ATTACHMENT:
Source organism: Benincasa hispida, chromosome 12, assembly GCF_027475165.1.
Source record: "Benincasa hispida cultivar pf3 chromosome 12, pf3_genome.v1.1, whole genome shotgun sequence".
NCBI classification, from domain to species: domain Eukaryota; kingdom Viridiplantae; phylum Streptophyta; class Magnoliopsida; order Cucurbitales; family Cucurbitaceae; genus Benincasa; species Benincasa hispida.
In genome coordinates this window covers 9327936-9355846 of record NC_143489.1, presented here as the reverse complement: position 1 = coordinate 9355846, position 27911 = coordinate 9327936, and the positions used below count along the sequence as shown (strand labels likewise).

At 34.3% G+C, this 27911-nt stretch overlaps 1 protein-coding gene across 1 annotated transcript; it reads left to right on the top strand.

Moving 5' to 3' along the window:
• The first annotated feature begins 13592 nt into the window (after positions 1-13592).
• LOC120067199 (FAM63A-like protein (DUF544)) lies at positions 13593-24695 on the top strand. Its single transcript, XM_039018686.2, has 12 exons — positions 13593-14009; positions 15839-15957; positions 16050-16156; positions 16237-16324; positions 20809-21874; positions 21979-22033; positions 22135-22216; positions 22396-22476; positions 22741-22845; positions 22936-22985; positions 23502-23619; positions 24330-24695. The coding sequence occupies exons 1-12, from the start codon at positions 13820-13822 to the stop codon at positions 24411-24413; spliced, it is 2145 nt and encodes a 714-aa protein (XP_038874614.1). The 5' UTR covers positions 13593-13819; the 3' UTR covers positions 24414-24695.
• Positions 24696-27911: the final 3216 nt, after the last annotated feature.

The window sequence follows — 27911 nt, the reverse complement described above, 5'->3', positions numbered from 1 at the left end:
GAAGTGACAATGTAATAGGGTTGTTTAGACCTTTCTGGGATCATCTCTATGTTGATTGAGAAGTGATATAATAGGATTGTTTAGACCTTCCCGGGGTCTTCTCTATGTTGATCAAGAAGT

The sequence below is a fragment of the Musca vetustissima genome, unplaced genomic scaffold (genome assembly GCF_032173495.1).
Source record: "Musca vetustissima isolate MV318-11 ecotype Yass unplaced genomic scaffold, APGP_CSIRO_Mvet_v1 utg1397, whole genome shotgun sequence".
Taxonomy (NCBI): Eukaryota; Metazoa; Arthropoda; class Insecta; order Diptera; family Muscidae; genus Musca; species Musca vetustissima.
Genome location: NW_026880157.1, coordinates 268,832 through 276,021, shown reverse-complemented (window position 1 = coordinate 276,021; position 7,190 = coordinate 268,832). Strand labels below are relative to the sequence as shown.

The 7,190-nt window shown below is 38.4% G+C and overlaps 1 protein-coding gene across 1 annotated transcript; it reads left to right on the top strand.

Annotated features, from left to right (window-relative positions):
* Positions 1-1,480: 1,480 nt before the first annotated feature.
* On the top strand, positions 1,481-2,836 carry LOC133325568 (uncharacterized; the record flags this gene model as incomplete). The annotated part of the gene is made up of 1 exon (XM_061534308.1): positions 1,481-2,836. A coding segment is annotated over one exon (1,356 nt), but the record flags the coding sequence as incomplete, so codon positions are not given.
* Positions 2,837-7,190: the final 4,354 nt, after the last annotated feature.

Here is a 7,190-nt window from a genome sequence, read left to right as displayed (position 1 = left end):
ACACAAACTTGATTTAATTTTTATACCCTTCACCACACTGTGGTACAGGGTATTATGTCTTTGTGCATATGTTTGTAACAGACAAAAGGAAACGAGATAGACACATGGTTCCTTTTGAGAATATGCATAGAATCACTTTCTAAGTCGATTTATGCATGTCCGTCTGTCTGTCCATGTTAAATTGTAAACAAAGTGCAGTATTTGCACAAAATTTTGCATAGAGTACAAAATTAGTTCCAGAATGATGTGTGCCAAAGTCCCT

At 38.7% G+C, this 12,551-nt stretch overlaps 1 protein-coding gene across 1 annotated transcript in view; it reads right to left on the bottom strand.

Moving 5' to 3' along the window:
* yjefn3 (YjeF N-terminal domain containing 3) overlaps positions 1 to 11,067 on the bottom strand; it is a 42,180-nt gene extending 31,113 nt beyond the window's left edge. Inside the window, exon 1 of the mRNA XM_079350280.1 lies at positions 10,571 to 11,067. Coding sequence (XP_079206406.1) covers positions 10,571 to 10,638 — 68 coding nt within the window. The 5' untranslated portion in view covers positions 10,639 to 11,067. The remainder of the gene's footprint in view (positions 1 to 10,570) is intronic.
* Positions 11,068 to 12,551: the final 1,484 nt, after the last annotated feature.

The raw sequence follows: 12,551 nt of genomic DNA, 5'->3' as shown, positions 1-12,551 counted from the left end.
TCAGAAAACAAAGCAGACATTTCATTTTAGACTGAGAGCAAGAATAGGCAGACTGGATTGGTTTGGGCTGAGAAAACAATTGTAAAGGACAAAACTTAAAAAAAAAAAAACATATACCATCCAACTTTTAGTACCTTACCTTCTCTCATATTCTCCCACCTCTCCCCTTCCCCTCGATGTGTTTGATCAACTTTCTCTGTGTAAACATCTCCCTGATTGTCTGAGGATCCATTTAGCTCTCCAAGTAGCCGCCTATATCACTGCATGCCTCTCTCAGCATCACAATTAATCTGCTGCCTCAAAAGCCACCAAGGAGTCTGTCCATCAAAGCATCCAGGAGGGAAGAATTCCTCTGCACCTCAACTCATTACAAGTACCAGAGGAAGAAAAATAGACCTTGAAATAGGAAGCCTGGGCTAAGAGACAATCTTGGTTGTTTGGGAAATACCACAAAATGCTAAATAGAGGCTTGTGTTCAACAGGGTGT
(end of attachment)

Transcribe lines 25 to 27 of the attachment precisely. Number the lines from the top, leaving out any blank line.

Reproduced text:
* yjefn3 (YjeF N-terminal domain containing 3) overlaps positions 1 to 11,067 on the bottom strand; it is a 42,180-nt gene extending 31,113 nt beyond the window's left edge. Inside the window, exon 1 of the mRNA XM_079350280.1 lies at positions 10,571 to 11,067. Coding sequence (XP_079206406.1) covers positions 10,571 to 10,638 — 68 coding nt within the window. The 5' untranslated portion in view covers positions 10,639 to 11,067. The remainder of the gene's footprint in view (positions 1 to 10,570) is intronic.
* Positions 11,068 to 12,551: the final 1,484 nt, after the last annotated feature.

The raw sequence follows: 12,551 nt of genomic DNA, 5'->3' as shown, positions 1-12,551 counted from the left end.